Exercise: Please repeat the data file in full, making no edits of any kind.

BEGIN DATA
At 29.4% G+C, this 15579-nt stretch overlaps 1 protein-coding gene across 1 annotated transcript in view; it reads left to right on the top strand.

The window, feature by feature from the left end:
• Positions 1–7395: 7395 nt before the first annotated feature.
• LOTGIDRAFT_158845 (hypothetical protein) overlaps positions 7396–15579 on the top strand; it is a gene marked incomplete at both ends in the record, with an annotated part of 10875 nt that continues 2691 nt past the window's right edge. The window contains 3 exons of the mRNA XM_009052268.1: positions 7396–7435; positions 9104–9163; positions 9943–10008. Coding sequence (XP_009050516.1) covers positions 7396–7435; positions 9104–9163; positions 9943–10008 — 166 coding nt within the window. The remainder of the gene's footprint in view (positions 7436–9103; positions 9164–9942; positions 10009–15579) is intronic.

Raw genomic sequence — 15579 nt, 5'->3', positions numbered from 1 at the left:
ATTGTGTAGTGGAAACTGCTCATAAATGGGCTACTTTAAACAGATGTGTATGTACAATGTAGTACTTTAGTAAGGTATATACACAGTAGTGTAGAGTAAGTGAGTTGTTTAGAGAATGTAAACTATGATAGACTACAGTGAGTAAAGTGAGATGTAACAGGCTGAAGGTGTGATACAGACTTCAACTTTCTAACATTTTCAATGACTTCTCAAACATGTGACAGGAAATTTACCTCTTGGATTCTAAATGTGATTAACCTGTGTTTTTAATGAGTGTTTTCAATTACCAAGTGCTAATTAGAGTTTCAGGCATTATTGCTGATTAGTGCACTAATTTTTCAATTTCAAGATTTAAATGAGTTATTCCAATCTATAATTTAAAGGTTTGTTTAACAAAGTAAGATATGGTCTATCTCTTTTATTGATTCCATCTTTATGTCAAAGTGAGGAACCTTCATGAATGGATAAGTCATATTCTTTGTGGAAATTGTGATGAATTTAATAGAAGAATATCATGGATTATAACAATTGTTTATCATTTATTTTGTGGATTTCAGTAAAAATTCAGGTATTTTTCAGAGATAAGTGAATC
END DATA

At 29.4% G+C, this 15579-nt stretch overlaps 1 protein-coding gene across 1 annotated transcript in view; it reads left to right on the top strand.

The window, feature by feature from the left end:
• Positions 1–7395: 7395 nt before the first annotated feature.
• LOTGIDRAFT_158845 (hypothetical protein) overlaps positions 7396–15579 on the top strand; it is a gene marked incomplete at both ends in the record, with an annotated part of 10875 nt that continues 2691 nt past the window's right edge. The window contains 3 exons of the mRNA XM_009052268.1: positions 7396–7435; positions 9104–9163; positions 9943–10008. Coding sequence (XP_009050516.1) covers positions 7396–7435; positions 9104–9163; positions 9943–10008 — 166 coding nt within the window. The remainder of the gene's footprint in view (positions 7436–9103; positions 9164–9942; positions 10009–15579) is intronic.

Raw genomic sequence — 15579 nt, 5'->3', positions numbered from 1 at the left:
ATTGTGTAGTGGAAACTGCTCATAAATGGGCTACTTTAAACAGATGTGTATGTACAATGTAGTACTTTAGTAAGGTATATACACAGTAGTGTAGAGTAAGTGAGTTGTTTAGAGAATGTAAACTATGATAGACTACAGTGAGTAAAGTGAGATGTAACAGGCTGAAGGTGTGATACAGACTTCAACTTTCTAACATTTTCAATGACTTCTCAAACATGTGACAGGAAATTTACCTCTTGGATTCTAAATGTGATTAACCTGTGTTTTTAATGAGTGTTTTCAATTACCAAGTGCTAATTAGAGTTTCAGGCATTATTGCTGATTAGTGCACTAATTTTTCAATTTCAAGATTTAAATGAGTTATTCCAATCTATAATTTAAAGGTTTGTTTAACAAAGTAAGATATGGTCTATCTCTTTTATTGATTCCATCTTTATGTCAAAGTGAGGAACCTTCATGAATGGATAAGTCATATTCTTTGTGGAAATTGTGATGAATTTAATAGAAGAATATCATGGATTATAACAATTGTTTATCATTTATTTTGTGGATTTCAGTAAAAATTCAGGTATTTTTCAGAGATAAGTGAATC